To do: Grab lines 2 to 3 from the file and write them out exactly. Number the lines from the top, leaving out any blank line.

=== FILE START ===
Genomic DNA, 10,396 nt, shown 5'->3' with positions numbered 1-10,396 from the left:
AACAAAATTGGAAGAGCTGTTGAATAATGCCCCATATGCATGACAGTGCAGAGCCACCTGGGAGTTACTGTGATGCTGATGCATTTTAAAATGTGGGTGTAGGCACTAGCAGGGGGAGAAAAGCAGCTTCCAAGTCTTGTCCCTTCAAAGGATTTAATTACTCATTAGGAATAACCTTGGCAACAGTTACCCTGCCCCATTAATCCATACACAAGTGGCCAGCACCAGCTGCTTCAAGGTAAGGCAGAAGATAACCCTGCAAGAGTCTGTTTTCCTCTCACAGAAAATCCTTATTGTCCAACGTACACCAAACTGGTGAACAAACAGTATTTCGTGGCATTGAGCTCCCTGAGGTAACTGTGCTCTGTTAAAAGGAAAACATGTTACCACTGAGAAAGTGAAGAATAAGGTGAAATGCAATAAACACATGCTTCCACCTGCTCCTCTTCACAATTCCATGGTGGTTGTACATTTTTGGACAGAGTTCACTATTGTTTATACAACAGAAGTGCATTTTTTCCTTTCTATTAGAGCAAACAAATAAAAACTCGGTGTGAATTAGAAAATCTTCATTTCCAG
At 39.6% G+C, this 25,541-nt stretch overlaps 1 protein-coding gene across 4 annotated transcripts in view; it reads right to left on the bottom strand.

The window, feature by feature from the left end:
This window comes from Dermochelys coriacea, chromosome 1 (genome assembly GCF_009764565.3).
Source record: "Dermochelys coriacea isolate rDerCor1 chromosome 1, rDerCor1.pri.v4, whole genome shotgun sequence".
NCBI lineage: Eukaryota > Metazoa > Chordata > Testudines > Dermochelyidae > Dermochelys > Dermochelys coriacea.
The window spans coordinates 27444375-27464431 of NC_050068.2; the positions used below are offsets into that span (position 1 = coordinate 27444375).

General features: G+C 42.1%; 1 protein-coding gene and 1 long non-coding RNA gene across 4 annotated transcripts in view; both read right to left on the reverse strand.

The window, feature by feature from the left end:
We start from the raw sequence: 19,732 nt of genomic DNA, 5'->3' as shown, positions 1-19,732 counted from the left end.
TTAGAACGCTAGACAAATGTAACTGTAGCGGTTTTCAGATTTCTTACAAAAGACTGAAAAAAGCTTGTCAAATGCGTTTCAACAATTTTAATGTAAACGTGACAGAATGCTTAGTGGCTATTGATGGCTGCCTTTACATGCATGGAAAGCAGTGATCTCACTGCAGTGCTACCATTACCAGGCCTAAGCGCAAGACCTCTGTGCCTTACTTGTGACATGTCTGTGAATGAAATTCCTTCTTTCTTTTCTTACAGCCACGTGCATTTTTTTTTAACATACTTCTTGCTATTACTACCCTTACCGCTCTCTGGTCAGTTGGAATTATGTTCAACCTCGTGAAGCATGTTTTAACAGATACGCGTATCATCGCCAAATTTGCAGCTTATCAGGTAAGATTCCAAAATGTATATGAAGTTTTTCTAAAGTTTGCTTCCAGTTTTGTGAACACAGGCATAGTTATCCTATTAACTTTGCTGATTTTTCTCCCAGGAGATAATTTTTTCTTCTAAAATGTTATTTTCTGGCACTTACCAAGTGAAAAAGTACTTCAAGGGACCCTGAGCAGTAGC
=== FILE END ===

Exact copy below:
AACAAAATTGGAAGAGCTGTTGAATAATGCCCCATATGCATGACAGTGCAGAGCCACCTGGGAGTTACTGTGATGCTGATGCATTTTAAAATGTGGGTGTAGGCACTAGCAGGGGGAGAAAAGCAGCTTCCAAGTCTTGTCCCTTCAAAGGATTTAATTACTCATTAGGAATAACCTTGGCAACAGTTACCCTGCCCCATTAATCCATACACAAGTGGCCAGCACCAGCTGCTTCAAGGTAAGGCAGAAGATAACCCTGCAAGAGTCTGTTTTCCTCTCACAGAAAATCCTTATTGTCCAACGTACACCAAACTGGTGAACAAACAGTATTTCGTGGCATTGAGCTCCCTGAGGTAACTGTGCTCTGTTAAAAGGAAAACATGTTACCACTGAGAAAGTGAAGAATAAGGTGAAATGCAATAAACACATGCTTCCACCTGCTCCTCTTCACAATTCCATGGTGGTTGTACATTTTTGGACAGAGTTCACTATTGTTTATACAACAGAAGTGCATTTTTTCCTTTCTATTAGAGCAAACAAATAAAAACTCGGTGTGAATTAGAAAATCTTCATTTCCAG
At 39.6% G+C, this 25,541-nt stretch overlaps 1 protein-coding gene across 4 annotated transcripts in view; it reads right to left on the bottom strand.